Let’s face it: the recent events concerning the satirical French newsmagazine Charlie Hebdo have raised any number of inarguably troubling issues. I don’t feel myself knowledgeable enough to comment at any great length on the attack itself, the motivations of the attackers, the history of overt racism against Muslims (in France and elsewhere, including my beloved Canada), or the quality and/or history of the publication itself.
But being an author who’s had a small degree of complaints about his own work—although nothing that’s gone to a challenge or full-out ban, more’s the pity: I could really use the publicity (and sales)—issues concerning the right to free speech and expression always hit close to home. Combine that with my solemn pledge as a librarian to always promote the free exchange of information and you get one uneasy camper.
The right to free speech and freedom of expression is a cherished and invaluable privilege, one that far too many people have no access to. Despite the hypocritical posturing of world leaders who condemn such attacks while at the same time suppressing speech they feel detrimental to their own regimes (including, yet again, my beloved Canada), such freedom is integral to a vibrant and cohesive society, no matter how off-putting some may find certain forms of expression.
“It was a shocking thing to say and I knew it was a shocking thing to say. But no one has the right to live without being shocked. No one has the right to spend their life without being offended. Nobody has to read this book. Nobody has to pick it up. Nobody has to open it. And if you open it and read it, you don’t have to like it. And if you read it and you dislike it, you don’t have to remain silent about it. You can write to me, you can complain about it, you can write to the publisher, you can write to the papers, you can write your own book. You can do all those things, but there your rights stop. No one has the right to stop me writing this book. No one has the right to stop it being published, or bought, or sold or read. That’s all I have to say on that subject.” [italics mine]
On a related note, the last week in February is Freedom to Read Week up here in my snowblind utopia, “an annual event that encourages Canadians to think about and reaffirm their commitment to intellectual freedom, which is guaranteed them under the Charter of Rights and Freedoms.” For those unfamiliar with Canadian traditions, Freedom to Read Week is a holiday not unlike Christmas, except A) no one gets a day off, and B) likely as not many Christians of the extreme variety will be unhappy.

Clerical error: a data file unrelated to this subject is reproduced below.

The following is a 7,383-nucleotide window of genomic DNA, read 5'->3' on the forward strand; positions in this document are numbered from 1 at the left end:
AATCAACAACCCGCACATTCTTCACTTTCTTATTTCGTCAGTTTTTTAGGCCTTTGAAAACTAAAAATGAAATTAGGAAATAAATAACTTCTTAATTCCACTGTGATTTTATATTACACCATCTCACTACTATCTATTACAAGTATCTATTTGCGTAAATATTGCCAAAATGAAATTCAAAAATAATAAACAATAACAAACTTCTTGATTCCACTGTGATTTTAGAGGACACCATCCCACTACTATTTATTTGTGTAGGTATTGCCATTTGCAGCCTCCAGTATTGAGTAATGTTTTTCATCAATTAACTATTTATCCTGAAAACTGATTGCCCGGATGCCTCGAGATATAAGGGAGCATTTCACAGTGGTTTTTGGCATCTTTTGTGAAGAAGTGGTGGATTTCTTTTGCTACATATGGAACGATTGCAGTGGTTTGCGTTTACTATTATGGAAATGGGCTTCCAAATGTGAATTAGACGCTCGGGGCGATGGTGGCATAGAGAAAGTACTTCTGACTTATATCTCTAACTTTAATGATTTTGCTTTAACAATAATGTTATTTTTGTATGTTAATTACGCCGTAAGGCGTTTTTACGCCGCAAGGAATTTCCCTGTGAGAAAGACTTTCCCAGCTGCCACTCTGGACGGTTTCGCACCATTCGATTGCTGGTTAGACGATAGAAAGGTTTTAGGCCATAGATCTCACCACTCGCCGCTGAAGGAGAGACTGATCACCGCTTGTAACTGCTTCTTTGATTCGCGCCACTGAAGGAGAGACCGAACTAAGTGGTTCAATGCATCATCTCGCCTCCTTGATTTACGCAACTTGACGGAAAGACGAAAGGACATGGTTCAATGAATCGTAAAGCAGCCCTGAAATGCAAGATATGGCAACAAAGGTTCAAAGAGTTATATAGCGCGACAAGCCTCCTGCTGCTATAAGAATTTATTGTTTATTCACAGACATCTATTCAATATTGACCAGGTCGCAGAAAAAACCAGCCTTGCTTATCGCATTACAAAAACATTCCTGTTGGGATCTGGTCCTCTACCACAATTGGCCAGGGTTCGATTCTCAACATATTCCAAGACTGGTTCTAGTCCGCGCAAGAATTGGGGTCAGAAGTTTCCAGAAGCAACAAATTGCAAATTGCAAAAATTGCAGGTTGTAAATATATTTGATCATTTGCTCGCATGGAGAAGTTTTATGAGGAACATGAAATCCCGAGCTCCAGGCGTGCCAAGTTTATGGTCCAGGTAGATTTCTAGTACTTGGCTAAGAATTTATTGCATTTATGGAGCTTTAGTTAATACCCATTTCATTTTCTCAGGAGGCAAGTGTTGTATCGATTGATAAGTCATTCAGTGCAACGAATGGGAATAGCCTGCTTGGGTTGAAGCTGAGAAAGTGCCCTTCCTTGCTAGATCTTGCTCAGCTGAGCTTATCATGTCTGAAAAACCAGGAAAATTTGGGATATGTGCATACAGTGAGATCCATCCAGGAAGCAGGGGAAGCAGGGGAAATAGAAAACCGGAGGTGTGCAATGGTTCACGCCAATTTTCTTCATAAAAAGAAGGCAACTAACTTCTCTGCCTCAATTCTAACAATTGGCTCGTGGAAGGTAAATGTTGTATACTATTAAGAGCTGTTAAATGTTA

Although they’re unhappy by nature anyway, so maybe that doesn’t change.
I cannot conceive of a life without the freedom to read whatever and wherever I like. Reading equals learning. Reading is education. There is compelling evidence that the more literature you read, the more intelligent (and nicer) you’ll likely be.
Words are important. Words destroy barriers. Ideas are stronger than tyrants. Reading leads to progress. The more you read, the more you understand. And yes, this includes Fifty Shades of Grey. I, for one, learned how not to tell a story. And three new uses for handcuffs.
And if you’re unconvinced of the merits of this, remember that some people actually kill children to stop them learning. Remember that some people become apoplectic when someone points out that the moon is not a magical lightbulb in the sky.
Such people are terrified of ideas. At times, I despair that perhaps Douglas Adams was right, that our planet is simply “an utterly insignificant little blue green planet whose ape-descended life forms are so amazingly primitive that they still think digital watches are a pretty neat idea.”
So, this in mind, I’d like to use my position as arbiter of all things good and noble (on this blog, anyway) to broaden the week to a full month. Furthermore, I’ve asked a number of people I know in the publishing industry to submit their own thoughts on the subject, be they personal anecdotes, philosophical musings, or simply a shout-out to a favourite book that, through no fault of its own, has been the target of library/legal challenges. I hope to have at least one entry a day for the entire month, perhaps more.
If you find an entry pleasing, or maddening, or insulting, or infuriating, please share the post via the usual social media suspects. Tweet them using the hashtag #freedomtoread. Praise them for their insight, or call them out for their blasphemy.
Let’s get people talking.
Ooh, better yet: let’s get people reading. Check out a banned/challenged book for yourself, see what the fuss is about.
And be sure to read it in public, so that everyone knows what a bad-ass you are.